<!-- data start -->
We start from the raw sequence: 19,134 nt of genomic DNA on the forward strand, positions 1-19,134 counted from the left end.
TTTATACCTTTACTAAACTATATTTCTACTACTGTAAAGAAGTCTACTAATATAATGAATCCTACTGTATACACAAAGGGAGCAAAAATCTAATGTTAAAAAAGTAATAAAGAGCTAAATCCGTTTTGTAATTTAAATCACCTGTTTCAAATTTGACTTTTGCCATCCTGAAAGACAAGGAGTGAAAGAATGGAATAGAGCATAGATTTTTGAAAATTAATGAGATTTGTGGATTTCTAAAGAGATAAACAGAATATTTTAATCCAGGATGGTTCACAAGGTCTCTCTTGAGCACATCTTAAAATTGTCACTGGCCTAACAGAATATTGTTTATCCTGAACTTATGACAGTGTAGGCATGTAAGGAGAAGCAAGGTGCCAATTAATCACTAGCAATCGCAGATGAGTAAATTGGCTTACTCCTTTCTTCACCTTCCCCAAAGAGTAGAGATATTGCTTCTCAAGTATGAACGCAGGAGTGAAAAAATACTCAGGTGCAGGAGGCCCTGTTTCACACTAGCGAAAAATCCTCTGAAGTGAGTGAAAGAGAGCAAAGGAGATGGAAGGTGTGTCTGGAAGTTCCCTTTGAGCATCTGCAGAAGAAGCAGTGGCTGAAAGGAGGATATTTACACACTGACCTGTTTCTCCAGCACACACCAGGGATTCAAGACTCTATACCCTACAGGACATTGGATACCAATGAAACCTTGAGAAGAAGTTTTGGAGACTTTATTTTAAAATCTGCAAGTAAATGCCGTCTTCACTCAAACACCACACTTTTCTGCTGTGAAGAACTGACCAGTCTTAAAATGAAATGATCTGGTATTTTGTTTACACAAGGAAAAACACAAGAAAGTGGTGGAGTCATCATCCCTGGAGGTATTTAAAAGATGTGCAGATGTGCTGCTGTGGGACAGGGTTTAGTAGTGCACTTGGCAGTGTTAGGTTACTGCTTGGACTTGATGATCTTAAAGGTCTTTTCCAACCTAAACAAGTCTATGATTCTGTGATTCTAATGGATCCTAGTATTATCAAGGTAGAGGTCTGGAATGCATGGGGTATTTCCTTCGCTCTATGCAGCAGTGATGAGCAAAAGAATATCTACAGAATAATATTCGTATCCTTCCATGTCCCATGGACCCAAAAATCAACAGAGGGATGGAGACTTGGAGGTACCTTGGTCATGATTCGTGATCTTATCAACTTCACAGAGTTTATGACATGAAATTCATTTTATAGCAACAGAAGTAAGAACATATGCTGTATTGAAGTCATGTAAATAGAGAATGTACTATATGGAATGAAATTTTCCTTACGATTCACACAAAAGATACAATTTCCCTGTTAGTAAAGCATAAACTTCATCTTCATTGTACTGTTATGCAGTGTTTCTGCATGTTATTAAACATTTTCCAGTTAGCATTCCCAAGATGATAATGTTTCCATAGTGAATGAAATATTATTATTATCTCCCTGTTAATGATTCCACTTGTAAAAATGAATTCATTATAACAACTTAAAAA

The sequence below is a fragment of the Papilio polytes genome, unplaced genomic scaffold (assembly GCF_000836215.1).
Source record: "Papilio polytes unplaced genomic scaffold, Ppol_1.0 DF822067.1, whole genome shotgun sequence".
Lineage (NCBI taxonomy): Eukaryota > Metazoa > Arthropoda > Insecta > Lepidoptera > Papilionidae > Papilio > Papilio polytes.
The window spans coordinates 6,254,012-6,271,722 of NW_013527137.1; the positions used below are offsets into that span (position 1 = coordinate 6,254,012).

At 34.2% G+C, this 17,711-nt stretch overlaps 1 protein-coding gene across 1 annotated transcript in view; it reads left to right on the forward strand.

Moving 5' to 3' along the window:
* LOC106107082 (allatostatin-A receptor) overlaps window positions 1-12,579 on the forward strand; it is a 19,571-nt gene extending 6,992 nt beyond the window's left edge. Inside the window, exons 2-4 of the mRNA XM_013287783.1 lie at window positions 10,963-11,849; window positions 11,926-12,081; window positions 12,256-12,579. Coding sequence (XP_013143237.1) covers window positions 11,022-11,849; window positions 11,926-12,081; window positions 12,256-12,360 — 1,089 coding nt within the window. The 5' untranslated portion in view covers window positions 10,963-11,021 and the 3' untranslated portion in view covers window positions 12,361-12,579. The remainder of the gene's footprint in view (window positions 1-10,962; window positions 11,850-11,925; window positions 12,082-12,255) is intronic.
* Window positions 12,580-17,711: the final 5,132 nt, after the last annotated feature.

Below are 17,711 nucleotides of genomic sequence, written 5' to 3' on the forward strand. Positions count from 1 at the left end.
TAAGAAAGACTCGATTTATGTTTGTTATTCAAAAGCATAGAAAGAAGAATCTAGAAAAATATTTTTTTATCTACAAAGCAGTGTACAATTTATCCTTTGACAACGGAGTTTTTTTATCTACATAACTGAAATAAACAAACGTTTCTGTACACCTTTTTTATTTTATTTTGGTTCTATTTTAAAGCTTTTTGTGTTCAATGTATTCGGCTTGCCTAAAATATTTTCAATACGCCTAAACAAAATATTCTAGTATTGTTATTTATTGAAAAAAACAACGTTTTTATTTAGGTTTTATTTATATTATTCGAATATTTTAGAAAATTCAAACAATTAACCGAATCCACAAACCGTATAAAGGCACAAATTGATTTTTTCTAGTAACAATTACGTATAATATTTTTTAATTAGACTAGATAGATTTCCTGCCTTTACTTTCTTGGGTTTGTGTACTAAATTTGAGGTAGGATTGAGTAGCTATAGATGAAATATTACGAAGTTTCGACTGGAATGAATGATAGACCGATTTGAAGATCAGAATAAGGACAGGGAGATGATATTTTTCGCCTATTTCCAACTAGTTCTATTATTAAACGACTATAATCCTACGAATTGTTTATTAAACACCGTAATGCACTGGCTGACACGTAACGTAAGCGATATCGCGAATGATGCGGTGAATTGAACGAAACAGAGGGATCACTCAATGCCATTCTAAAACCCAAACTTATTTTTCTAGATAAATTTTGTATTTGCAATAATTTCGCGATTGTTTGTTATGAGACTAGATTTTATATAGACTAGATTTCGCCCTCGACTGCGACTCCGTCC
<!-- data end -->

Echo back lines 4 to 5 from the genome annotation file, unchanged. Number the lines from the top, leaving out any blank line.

Source record: "Papilio polytes unplaced genomic scaffold, Ppol_1.0 DF822067.1, whole genome shotgun sequence".
Lineage (NCBI taxonomy): Eukaryota > Metazoa > Arthropoda > Insecta > Lepidoptera > Papilionidae > Papilio > Papilio polytes.